I talk a lot – not here, admittedly – about the real sense of unease Web 2.0 instills in me. Please don’t cast me as some sort of internet luddite. I think that the philosophy behind 2.0 – that the internet should allow us to connect with friends and those with similar interests, and share our experiences with them – is brilliant. It’s the execution that worries me. Sharing should be an optional thing. You should listen to an album or watch a movie and think jesus christ, that was AMAZING and then be able to share that with the people who you think are interested (this is one of the reasons I am optimistic about Google+). But instead, we get the new Facebook sidebar that shares everything you’re watching, reading, or listening to… yes, you can turn these off, but at the minute I feel like it’s an opt-out system, not an opt-in system, and as more and more websites are built around the 2.0 framework, the penalties for not opting in become greater and greater. Take World’s Biggest Pacman, for instance. You can play on the board all you want, and it’s fun, but in order to create your own map and add to it, you have to log in through your Facebook account. This is something I don’t want to do, because I don’t want my Facebook account associated with World’s Biggest Pacman. There’s surely a checkbox you can tick to stop it from spewing Pacman adverts all over your feed under your name, but it’s not worth the hassle of me finding it and unchecking it.

This is a completely stupid example, because it’s Pacman, but things like this start small. Already websites allow you to create accounts attached to your Facebook or Twitter accounts. Why is this a good thing? I really don’t want, for instance, my Facebook account to be linked to my MapMyRun account. I use the former to maintain a social presence amongst friends, mostly old ones, and I use the latter to keep track of my jogging routes and times. I talk about running with some of my friends here in Manchester who also run, but I’ve got absolutely no reason to want to combine the two. I don’t want information about jogging being broadcast to the people I have on Facebook. Then disable the notifications! you say. But why do I have to opt out?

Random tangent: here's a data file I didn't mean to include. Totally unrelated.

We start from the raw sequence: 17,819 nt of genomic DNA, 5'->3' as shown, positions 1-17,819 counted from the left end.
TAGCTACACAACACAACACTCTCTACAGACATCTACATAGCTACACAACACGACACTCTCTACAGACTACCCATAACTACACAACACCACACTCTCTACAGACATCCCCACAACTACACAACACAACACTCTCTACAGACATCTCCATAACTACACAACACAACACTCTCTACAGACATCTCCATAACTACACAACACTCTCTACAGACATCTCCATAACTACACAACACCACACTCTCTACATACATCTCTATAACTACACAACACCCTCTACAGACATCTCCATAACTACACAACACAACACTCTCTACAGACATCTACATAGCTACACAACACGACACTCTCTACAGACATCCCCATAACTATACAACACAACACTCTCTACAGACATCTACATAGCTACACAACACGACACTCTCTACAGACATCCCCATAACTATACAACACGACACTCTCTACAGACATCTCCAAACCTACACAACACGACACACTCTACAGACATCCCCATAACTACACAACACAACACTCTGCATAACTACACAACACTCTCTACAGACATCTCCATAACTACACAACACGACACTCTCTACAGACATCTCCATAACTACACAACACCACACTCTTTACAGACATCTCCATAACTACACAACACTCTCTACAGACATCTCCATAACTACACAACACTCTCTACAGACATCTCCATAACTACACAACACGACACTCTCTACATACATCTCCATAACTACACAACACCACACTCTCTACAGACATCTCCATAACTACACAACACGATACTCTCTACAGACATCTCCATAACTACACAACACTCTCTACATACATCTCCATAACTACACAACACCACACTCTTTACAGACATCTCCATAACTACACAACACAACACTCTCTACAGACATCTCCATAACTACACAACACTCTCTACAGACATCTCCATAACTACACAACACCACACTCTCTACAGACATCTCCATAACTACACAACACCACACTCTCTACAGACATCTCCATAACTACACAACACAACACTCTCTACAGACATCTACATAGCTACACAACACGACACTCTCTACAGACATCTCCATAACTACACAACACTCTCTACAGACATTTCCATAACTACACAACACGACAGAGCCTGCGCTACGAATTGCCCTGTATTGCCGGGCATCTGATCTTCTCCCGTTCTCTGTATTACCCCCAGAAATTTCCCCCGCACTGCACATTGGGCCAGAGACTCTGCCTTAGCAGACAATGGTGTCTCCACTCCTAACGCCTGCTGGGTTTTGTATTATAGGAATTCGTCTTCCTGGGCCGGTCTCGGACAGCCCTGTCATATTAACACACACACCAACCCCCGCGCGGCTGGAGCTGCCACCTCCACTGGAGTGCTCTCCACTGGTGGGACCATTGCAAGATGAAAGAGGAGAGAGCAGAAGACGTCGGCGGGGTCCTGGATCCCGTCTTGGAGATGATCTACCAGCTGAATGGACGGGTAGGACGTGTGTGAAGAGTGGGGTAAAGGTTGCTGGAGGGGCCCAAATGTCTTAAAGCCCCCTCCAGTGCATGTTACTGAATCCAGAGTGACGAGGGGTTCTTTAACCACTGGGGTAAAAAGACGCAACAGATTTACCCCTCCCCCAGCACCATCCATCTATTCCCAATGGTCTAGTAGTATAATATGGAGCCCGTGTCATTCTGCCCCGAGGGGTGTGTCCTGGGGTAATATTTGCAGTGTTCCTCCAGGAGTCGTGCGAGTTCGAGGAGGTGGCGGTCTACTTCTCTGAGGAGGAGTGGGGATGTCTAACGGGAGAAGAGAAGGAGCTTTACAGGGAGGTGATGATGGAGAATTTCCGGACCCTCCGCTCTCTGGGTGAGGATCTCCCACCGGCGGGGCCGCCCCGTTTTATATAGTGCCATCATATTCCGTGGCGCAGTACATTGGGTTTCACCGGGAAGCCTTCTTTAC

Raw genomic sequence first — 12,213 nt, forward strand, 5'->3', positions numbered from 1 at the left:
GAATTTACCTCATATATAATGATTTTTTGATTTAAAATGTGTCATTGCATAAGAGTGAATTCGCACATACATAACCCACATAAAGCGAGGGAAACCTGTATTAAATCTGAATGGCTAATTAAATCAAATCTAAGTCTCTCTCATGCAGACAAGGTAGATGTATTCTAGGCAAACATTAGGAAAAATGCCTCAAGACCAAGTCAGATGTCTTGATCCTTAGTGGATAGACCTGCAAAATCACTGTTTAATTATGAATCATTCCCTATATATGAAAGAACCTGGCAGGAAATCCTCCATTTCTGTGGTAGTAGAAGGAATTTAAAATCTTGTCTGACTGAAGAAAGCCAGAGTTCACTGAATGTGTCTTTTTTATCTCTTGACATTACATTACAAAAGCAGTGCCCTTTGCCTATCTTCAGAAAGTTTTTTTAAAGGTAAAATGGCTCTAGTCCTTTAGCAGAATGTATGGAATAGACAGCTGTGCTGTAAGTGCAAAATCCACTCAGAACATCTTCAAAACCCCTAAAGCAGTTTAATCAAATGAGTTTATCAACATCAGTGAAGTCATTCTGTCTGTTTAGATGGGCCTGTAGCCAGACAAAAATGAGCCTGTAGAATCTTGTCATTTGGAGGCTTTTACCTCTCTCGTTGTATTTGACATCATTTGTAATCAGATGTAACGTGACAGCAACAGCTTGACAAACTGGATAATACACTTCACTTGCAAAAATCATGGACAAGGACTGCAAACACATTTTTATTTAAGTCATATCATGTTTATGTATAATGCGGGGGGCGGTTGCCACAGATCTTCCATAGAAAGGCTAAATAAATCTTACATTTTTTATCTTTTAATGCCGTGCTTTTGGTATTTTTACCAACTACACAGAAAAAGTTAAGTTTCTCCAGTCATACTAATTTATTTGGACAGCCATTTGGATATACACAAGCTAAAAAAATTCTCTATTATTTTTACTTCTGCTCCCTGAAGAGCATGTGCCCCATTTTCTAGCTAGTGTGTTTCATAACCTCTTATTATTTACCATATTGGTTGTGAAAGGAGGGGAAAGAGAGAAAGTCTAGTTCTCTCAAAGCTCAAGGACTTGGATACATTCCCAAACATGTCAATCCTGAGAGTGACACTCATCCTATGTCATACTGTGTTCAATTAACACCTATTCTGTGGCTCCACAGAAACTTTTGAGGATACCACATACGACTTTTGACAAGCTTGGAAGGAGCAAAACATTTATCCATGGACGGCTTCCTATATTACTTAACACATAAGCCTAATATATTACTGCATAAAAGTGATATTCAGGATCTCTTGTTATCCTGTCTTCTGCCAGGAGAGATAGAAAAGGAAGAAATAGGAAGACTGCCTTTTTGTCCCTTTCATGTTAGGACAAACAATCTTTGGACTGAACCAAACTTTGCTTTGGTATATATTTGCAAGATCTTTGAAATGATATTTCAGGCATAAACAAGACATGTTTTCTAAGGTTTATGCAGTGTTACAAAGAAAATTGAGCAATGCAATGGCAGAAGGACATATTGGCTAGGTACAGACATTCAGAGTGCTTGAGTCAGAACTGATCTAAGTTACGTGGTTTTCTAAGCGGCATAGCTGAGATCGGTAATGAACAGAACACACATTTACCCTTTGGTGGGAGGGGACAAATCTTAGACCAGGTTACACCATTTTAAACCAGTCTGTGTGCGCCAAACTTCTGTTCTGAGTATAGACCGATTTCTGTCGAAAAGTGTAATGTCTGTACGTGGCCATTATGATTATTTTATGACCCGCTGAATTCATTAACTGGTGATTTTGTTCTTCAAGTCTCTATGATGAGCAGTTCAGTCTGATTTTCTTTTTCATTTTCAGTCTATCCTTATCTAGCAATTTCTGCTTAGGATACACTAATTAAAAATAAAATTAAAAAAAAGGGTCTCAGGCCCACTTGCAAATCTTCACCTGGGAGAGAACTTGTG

Personally, I think this integration of social networking is the wrong way to go about things. It’s probably the simplest way, though, and it certainly serves both the social networks and the websites that integrate with them well: the social networks get to extend their ubiquity, and the website gets free advertising. It’s probably great if you’re an outwardly social person, as well, but as someone who keeps a smallish group of very close friends and little outside that, it’s not something I feel comfortable with. Ones own internet experience should make one comfortable, no?

I’m not sure what I’d suggest instead, and I’m not sure social network integration is  an entirely bad thing, either. What concerns me is that there appears to be no stopping and questioning, and instead more and more integration and full speed ahead to Mark Zuckerberg’s vision of an entirely social internet. And as soon as the internet becomes one person’s vision, it might well have never existed in the first place.

(nb 1. For what I regard as an example of what Web 2.0 should be like, see Yelp. It’s a well-curated community driven by user-produced content. It’s got a bit of a message board feeling to it, which is something I think 2.0 should strive towards achieving.)

(nb 2. Of course, a lot of my ideas about Web 2.0 are extremely derivative; see Jaron Lainer’s excellent You Are Not A Gadget, or Zadie Smith’s sort of Cliffs Notes version here).

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